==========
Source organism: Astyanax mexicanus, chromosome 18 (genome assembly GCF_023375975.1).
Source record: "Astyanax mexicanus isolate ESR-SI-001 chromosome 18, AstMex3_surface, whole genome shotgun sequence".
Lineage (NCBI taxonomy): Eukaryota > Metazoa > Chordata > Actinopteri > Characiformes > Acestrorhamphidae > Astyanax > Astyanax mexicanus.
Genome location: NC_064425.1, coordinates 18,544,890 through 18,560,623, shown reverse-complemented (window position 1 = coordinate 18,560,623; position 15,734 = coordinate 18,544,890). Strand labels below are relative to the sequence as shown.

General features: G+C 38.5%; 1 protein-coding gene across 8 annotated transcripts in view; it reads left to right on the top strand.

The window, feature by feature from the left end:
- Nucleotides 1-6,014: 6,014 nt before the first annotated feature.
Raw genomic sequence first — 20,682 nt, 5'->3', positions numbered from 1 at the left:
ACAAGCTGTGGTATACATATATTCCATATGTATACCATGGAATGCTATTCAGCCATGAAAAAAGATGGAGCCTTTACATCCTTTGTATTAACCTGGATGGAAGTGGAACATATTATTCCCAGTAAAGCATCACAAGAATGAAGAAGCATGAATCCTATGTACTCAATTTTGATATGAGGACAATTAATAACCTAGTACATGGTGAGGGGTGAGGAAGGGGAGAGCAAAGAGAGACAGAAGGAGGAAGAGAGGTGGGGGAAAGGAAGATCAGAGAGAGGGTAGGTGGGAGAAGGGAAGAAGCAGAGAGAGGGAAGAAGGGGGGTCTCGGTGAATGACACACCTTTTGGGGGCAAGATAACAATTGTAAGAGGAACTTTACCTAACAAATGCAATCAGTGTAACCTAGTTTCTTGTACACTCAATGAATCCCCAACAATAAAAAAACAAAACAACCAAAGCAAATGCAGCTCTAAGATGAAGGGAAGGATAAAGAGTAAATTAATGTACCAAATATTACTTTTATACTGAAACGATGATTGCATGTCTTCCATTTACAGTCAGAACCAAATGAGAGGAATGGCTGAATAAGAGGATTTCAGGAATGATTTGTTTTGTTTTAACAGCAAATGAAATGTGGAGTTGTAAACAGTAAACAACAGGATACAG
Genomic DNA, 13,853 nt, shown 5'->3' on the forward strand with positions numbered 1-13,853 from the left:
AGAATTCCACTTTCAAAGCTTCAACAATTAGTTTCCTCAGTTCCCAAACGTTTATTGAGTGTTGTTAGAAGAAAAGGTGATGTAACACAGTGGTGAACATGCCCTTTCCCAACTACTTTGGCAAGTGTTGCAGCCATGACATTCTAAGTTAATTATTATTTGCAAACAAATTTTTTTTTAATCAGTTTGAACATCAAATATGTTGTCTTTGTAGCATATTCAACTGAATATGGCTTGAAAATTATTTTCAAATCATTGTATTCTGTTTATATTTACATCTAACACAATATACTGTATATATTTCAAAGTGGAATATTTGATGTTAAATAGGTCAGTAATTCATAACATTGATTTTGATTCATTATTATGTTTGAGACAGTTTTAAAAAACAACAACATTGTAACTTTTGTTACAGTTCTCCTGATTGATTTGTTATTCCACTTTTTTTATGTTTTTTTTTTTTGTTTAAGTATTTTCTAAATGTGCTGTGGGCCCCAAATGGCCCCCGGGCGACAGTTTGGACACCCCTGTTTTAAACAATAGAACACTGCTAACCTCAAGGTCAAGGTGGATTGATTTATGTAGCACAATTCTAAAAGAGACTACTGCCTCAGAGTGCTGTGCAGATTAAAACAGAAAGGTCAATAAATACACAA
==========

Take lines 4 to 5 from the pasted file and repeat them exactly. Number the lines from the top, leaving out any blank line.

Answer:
Genome location: NC_064425.1, coordinates 18,544,890 through 18,560,623, shown reverse-complemented (window position 1 = coordinate 18,560,623; position 15,734 = coordinate 18,544,890). Strand labels below are relative to the sequence as shown.

General features: G+C 38.5%; 1 protein-coding gene across 8 annotated transcripts in view; it reads left to right on the top strand.